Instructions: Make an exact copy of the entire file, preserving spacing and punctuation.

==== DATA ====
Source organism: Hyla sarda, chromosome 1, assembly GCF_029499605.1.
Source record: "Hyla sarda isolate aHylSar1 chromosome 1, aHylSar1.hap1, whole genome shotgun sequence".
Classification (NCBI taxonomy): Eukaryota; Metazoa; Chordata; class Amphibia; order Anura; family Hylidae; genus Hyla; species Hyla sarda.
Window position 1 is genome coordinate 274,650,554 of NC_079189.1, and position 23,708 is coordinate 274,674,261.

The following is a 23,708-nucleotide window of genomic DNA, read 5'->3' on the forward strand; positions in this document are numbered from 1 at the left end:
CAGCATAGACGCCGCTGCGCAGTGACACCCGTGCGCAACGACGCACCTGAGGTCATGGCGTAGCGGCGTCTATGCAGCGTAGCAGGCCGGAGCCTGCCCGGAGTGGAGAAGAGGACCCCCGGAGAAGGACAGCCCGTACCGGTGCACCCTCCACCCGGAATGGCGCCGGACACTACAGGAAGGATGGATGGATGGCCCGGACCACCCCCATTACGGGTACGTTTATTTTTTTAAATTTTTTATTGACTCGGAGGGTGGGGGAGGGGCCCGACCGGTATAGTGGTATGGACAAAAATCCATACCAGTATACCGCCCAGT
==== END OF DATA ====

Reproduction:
Source organism: Hyla sarda, chromosome 1, assembly GCF_029499605.1.
Source record: "Hyla sarda isolate aHylSar1 chromosome 1, aHylSar1.hap1, whole genome shotgun sequence".
Classification (NCBI taxonomy): Eukaryota; Metazoa; Chordata; class Amphibia; order Anura; family Hylidae; genus Hyla; species Hyla sarda.
Window position 1 is genome coordinate 274,650,554 of NC_079189.1, and position 23,708 is coordinate 274,674,261.

The following is a 23,708-nucleotide window of genomic DNA, read 5'->3' on the forward strand; positions in this document are numbered from 1 at the left end:
CAGCATAGACGCCGCTGCGCAGTGACACCCGTGCGCAACGACGCACCTGAGGTCATGGCGTAGCGGCGTCTATGCAGCGTAGCAGGCCGGAGCCTGCCCGGAGTGGAGAAGAGGACCCCCGGAGAAGGACAGCCCGTACCGGTGCACCCTCCACCCGGAATGGCGCCGGACACTACAGGAAGGATGGATGGATGGCCCGGACCACCCCCATTACGGGTACGTTTATTTTTTTAAATTTTTTATTGACTCGGAGGGTGGGGGAGGGGCCCGACCGGTATAGTGGTATGGACAAAAATCCATACCAGTATACCGCCCAGT